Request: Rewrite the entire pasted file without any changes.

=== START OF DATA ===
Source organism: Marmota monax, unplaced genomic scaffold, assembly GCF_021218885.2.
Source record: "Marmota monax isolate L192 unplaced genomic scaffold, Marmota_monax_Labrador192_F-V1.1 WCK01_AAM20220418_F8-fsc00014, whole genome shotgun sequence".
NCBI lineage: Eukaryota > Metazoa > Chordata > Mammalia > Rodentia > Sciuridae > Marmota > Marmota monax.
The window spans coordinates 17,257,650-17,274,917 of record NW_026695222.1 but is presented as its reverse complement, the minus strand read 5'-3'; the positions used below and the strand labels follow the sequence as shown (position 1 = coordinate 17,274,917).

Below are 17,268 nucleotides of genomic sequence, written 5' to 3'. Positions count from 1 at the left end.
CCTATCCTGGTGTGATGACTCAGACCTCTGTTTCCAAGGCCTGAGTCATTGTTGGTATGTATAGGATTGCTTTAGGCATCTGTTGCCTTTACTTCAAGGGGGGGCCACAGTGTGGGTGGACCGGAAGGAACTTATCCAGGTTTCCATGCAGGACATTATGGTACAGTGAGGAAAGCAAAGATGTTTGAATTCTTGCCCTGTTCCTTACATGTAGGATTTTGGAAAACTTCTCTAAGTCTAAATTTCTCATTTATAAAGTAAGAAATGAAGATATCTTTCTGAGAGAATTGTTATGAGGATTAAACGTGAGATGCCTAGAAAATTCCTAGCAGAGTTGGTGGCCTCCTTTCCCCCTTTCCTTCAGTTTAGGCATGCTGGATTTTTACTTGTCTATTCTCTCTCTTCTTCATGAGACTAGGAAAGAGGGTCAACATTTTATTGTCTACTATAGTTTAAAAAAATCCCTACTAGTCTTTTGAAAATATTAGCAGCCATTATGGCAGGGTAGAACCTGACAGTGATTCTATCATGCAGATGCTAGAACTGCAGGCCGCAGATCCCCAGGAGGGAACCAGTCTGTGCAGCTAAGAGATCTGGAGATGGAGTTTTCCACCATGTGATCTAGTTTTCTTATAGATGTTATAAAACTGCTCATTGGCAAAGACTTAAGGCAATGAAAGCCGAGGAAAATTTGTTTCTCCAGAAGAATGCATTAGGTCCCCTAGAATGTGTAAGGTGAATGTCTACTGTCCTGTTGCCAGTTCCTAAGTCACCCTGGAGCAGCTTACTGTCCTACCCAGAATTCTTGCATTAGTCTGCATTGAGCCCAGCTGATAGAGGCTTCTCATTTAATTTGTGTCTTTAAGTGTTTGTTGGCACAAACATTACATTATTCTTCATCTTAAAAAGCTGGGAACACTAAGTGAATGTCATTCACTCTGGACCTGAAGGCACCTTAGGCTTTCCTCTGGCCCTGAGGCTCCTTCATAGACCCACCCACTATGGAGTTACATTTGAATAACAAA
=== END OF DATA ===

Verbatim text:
Source organism: Marmota monax, unplaced genomic scaffold, assembly GCF_021218885.2.
Source record: "Marmota monax isolate L192 unplaced genomic scaffold, Marmota_monax_Labrador192_F-V1.1 WCK01_AAM20220418_F8-fsc00014, whole genome shotgun sequence".
NCBI lineage: Eukaryota > Metazoa > Chordata > Mammalia > Rodentia > Sciuridae > Marmota > Marmota monax.
The window spans coordinates 17,257,650-17,274,917 of record NW_026695222.1 but is presented as its reverse complement, the minus strand read 5'-3'; the positions used below and the strand labels follow the sequence as shown (position 1 = coordinate 17,274,917).

Below are 17,268 nucleotides of genomic sequence, written 5' to 3'. Positions count from 1 at the left end.
CCTATCCTGGTGTGATGACTCAGACCTCTGTTTCCAAGGCCTGAGTCATTGTTGGTATGTATAGGATTGCTTTAGGCATCTGTTGCCTTTACTTCAAGGGGGGGCCACAGTGTGGGTGGACCGGAAGGAACTTATCCAGGTTTCCATGCAGGACATTATGGTACAGTGAGGAAAGCAAAGATGTTTGAATTCTTGCCCTGTTCCTTACATGTAGGATTTTGGAAAACTTCTCTAAGTCTAAATTTCTCATTTATAAAGTAAGAAATGAAGATATCTTTCTGAGAGAATTGTTATGAGGATTAAACGTGAGATGCCTAGAAAATTCCTAGCAGAGTTGGTGGCCTCCTTTCCCCCTTTCCTTCAGTTTAGGCATGCTGGATTTTTACTTGTCTATTCTCTCTCTTCTTCATGAGACTAGGAAAGAGGGTCAACATTTTATTGTCTACTATAGTTTAAAAAAATCCCTACTAGTCTTTTGAAAATATTAGCAGCCATTATGGCAGGGTAGAACCTGACAGTGATTCTATCATGCAGATGCTAGAACTGCAGGCCGCAGATCCCCAGGAGGGAACCAGTCTGTGCAGCTAAGAGATCTGGAGATGGAGTTTTCCACCATGTGATCTAGTTTTCTTATAGATGTTATAAAACTGCTCATTGGCAAAGACTTAAGGCAATGAAAGCCGAGGAAAATTTGTTTCTCCAGAAGAATGCATTAGGTCCCCTAGAATGTGTAAGGTGAATGTCTACTGTCCTGTTGCCAGTTCCTAAGTCACCCTGGAGCAGCTTACTGTCCTACCCAGAATTCTTGCATTAGTCTGCATTGAGCCCAGCTGATAGAGGCTTCTCATTTAATTTGTGTCTTTAAGTGTTTGTTGGCACAAACATTACATTATTCTTCATCTTAAAAAGCTGGGAACACTAAGTGAATGTCATTCACTCTGGACCTGAAGGCACCTTAGGCTTTCCTCTGGCCCTGAGGCTCCTTCATAGACCCACCCACTATGGAGTTACATTTGAATAACAAA